It started off as an innocent question between a mother and son – and it ended up sparking a nationwide movement to send more than 30,000 Christmas cards to lonely rest-home residents.
A year ago, Hannah Rodgers turned to her little boy Jayden and asked, "What are you going to do to be kind today?" The then five-year-old replied, "I don't have any money to be kind."
His response "gutted" her as a parent and in that moment Hannah committed to doing the 100 Days of Kindness challenge together with Jayden, as a way to show him that caring for others doesn't have to cost anything.
The challenge saw the duo clean a neighbour's windows, donate Jayden's old toys and even shave off Hannah's long brunette locks to raise funds for charity.
It was on day 65 that Jayden suggested they send a card to somebody who otherwise wouldn't get one at Christmas.
"He started writing his card while I rang the local rest home to find out how many elderly people they had who didn't normally get cards or visitors," recalls Hannah (31), from her home in Auckland.
"And it was half the residents there. That shocked me. I didn't realise how much of a need there was, or how many people are alone. While we can't take their loneliness away, I thought we could try to make them feel a little bit better."
So the single mum posted a suggestion on her local community Facebook page inviting others to write some cards − which she was happy to deliver − and by the end of the week, hundreds of people were keen to join the cause.
"The best way to do something is to start with one small action. From there, I set up a website called Sending Love and within five weeks it had gone from Jayden's one card to 32,000!" she says. "A thousand and two trillion!" Jayden enthusiastically tells the Weekly.
To deal with the influx, 188 special drop boxes were established, along with more than 100 volunteers putting their hands up to be area coordinators who would collect and distribute the cards from Invercargill right through to Northland.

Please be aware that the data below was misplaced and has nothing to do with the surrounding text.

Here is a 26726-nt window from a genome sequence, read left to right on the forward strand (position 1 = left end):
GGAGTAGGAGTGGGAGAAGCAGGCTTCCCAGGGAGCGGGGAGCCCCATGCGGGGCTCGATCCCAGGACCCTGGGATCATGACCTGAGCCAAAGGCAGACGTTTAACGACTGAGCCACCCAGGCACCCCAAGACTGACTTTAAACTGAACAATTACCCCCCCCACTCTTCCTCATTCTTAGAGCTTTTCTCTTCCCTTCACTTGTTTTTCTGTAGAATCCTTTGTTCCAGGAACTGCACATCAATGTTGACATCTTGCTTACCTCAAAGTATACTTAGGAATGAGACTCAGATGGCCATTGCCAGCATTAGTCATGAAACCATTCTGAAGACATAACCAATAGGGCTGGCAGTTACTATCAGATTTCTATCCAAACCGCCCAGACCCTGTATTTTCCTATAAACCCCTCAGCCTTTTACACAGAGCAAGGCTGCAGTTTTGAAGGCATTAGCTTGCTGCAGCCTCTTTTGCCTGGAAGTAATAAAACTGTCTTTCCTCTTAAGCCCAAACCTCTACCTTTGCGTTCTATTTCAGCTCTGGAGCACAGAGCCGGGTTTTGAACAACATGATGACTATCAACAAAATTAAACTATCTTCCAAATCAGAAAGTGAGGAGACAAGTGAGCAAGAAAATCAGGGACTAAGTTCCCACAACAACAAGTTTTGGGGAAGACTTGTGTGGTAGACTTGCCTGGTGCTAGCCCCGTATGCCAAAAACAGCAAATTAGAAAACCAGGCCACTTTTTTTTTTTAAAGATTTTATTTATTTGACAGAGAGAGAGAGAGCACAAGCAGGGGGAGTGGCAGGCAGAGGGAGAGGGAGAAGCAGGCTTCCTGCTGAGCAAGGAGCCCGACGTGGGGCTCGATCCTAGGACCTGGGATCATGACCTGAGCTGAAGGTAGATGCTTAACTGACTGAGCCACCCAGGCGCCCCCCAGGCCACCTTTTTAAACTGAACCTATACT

"What I've personally found overwhelming is that so many Kiwis have so much to give. It's incredibly emotional seeing what people, including children, write and how much they care," adds Hannah, who works as an Agile coach for Spark NZ.
"This is exactly what I believe Christmas should be about − spreading love and kindness, rather than it being about money and shiny things.
"It's easy to put a dollar in a bucket for charity, but I think what often gets missed from that is the human connection and seeing how a simple gesture can impact another person and give them a sense of feeling remembered."
This Christmas, Hannah says Sending Love is going even wider − not only to rest homes but hospitals, homeless shelters and women's refuges.
Her target is to have 100,000 cards made or written by December 9, and all Hannah asks of people wanting to participate and send a card is that they write something from the heart.
"There are so many people living in isolation. I've been so taken aback hearing feedback from rest-home staff who have heard residents say, 'This card can't be for me because I don't have anyone.'
"I'd also like to think that we're raising awareness in communities of what may be [happening] behind closed doors," she explains.
"The sad reality is that loneliness exists around us all and each of us has the capacity to play a part in changing that.
"I've had many people tell me, 'Gosh, I haven't visited my grandfather in these many years' or 'That could be someone I know needing a card from a stranger' and it's made them aware of connecting with older members of their family, or neighbours too."
The best part for Hannah is that it's shown her son how empowering it can be to change people's lives through something so simple, not to mention what they gain from being kind to a person they might not usually have interaction with.
She herself learned this first-hand when, as a young girl growing up in Hamilton, she would take her baking to the local rest home and play cards with the elderly residents after school.
"From the 100 days challenge, Jayden now has a similar experience, as we started supporting a man in our neighbourhood who lives independently with motor neurone disease," says Hannah.
"We go around to his house once a month to spend time with him and he teaches Jayden the times tables. It's become a lovely two-way relationship."
While Hannah's love for serving others is inspiring, she downplays it as "just doing what's in my capacity."
So, best we ask her six-year-old livewire for his opinion then?
"Yeah, she's fantastic," Jayden grins.